A fairytale palace constructed under the orders of the eccentric yet introverted Ludwig II of Bavaria, or Mad King Ludwig as he has come to be known by many, Neuschwanstein Castle is one of Germany's most popular tourist destinations.
A fantasy project
Construction began on Neuschwanstein Castle in 1869, but, like most of King Ludwig's ambitious building plans, it was never completed. He designed the palace himself with the vision of a stage more than a home - and naturally was aided by a stage designer rather than an architect.
Despite being built in Medieval style, the castle boasted the latest technological innovations of its time, including a central heating system, hot and cold running water and automatically-flushing toilets.
Neuschwanstein reflected Ludwig's dreams and ideals to a T. Inspired by the works of Wagner, his friend and the object of his obsessions, the castle would have had over 200 rooms had it been completed. Among the fifteen built according to the King's wishes, two highlights are a Tristan-and-Isolde-themed bedroom complete with a spire-topped bed, and a Byzantine-style throne room which has no throne but whose mosaic floor contains more than two million stones.
A dream that became reality
Known worldwide as a symbol of romantic architecture as well as for the curious life story of the man who created it, Neuschwanstein Castle is a spectacular building whose magic is felt by all who visit it, to the extent that it inspired Walt Disney's Sleeping Beauty castle.
Open to the public since 1886, just weeks after King Ludwig's death, these days the Castle receives around 10,000 visitors a day in high season, reaching over 1.4 million visits per year.
Located on a dramatic hill above the village of Hohenschwangau around 80 miles, or 130 km, from Munich city centre, Neuschwanstein makes for the perfect day trip from Munich. As well as its impressive architecture, you'll be captivated by its breathtaking views over the surrounding Bavarian mountain scenery.
Visiting Neuschwanstein from Munich
- Booking a guided tour is the easiest way to visit the magical Castle. For € 45 (US$ 52) you can enjoy return transport from Munich city centre and a knowledgeable English-speaking guide: Neuschwanstein Castle Day Trip by Train. Alternatively, for € 54 (US$ 62.50) you can combine this with a visit to another of the Mad King's Castles: Linderhof Palace. Take a look at our Excursion to Neuschwanstein Castle and Linderhof Palace here.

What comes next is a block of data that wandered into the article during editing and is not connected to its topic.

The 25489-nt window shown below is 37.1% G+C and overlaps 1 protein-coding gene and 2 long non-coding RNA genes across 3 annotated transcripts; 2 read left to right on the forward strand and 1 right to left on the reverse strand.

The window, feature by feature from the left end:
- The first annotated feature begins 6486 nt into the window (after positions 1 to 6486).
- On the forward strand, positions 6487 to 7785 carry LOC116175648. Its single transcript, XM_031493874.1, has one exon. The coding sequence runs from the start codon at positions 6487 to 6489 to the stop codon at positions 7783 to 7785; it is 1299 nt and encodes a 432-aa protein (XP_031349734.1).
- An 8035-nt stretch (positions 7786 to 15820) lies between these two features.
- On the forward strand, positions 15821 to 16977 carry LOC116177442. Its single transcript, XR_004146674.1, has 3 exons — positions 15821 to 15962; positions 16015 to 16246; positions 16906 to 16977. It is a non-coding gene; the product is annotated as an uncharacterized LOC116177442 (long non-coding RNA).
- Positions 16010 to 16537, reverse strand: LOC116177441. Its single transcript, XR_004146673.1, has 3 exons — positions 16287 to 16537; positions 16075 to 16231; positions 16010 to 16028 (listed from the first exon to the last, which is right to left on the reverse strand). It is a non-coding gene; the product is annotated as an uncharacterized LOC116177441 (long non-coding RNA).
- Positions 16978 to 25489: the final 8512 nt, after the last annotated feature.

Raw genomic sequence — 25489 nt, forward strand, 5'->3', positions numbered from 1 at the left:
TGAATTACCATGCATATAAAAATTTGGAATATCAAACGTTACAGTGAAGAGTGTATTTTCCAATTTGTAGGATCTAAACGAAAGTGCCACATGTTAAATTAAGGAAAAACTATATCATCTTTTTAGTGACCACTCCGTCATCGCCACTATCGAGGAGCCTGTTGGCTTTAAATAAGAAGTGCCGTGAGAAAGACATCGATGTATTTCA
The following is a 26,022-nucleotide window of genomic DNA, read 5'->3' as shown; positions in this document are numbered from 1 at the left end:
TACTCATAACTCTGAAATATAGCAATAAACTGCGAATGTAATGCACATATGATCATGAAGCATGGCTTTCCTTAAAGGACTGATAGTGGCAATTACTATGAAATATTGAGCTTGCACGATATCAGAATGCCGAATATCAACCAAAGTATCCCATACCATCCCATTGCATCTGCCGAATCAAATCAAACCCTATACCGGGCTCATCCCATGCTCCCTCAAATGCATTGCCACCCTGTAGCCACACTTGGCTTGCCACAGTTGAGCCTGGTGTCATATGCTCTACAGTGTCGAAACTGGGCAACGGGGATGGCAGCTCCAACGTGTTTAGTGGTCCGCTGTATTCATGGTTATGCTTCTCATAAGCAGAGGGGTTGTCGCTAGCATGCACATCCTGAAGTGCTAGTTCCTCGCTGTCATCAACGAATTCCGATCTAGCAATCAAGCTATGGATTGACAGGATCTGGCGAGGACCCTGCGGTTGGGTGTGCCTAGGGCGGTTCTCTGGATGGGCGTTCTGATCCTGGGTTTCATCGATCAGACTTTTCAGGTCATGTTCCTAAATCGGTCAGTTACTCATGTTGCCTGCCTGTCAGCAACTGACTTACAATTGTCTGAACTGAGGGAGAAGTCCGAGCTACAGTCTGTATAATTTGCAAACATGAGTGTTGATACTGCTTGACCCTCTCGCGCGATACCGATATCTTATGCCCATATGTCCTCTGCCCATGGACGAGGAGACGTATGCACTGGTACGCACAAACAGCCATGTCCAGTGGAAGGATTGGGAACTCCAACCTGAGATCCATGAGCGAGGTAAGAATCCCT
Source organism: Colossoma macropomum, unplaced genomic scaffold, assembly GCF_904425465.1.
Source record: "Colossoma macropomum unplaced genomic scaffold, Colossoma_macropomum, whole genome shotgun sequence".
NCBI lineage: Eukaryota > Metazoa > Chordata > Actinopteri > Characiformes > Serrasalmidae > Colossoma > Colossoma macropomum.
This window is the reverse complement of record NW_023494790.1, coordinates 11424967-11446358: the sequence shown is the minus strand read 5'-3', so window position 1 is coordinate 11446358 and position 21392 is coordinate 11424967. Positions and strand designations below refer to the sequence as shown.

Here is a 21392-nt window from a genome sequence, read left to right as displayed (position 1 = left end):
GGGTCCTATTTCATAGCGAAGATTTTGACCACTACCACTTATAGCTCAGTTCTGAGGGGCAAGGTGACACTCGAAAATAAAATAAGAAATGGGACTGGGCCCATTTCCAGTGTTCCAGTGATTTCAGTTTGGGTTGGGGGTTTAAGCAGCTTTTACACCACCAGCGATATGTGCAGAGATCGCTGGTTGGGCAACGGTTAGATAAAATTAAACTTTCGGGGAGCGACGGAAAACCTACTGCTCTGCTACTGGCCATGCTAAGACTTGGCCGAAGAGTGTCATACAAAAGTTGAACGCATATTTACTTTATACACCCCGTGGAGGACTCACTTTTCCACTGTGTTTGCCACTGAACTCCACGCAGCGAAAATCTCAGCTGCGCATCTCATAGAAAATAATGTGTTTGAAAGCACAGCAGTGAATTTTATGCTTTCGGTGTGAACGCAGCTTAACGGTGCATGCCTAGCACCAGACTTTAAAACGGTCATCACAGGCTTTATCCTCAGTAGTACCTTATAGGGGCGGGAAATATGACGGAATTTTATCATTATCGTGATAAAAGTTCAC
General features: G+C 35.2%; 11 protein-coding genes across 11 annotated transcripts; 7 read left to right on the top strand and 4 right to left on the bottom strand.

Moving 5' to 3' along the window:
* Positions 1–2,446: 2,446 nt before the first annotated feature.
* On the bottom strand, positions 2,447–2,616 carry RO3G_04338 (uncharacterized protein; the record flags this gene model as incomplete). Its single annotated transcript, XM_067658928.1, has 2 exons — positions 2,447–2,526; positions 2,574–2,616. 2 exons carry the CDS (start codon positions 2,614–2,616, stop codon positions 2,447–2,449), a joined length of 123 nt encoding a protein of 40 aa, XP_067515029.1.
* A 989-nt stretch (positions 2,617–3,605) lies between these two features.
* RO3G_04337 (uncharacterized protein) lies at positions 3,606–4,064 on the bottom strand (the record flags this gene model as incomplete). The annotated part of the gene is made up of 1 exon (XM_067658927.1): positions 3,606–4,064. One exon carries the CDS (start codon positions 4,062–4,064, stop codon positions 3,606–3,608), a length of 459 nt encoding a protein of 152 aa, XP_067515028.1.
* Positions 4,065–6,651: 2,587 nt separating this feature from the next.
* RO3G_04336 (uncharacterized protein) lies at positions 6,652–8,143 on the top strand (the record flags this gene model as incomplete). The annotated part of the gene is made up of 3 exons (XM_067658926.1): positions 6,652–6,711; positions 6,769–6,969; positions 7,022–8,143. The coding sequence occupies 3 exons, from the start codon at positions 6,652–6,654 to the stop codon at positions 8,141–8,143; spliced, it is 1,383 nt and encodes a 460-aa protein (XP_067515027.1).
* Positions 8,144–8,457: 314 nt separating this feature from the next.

- Public transport is more economical, at around € 32 (US$ 37), but it's a lot slower. You'll take the train from Munich Hauptbahnhof to Füssen, and from there take the number 78 bus to Schwangau, getting off at Hohenschwangau Neuschwanstein Castles. It's then a 25 minute walk up to the castle itself.
- If you're happy driving, renting a car is another easy way of reaching Neuschwanstein: it's about an hour and 45-minute drive from central Munich.
- If you're not booking a guided tour in advance, tickets can be reserved online before you travel or bought at the ticket office in Hohenschwangau. In both cases, tickets must be picked up from the Hohenschwangau Ticketcenter.
Daily (except 1 January and 24, 25 and 31 December):
April to 15 October: 9 am - 6 pm.
16 October to March: 10 am - 4 pm.
Ticketcenter opening times:
April to 15 October: 7:30 am - 5 pm.
16 October to March: 8:30 am - 3 pm.
Adults: € 13 (US$ 15).
Students, disabled people and seniors over 65 years old with valid ID: € 12 (US$ 13.90).
Children under 18 years old: free.
Combined Königsschlösser ticket for Neuschwanstein, Linderhof and Herrenchiemsee (valid for six months): € 26 (US$ 30).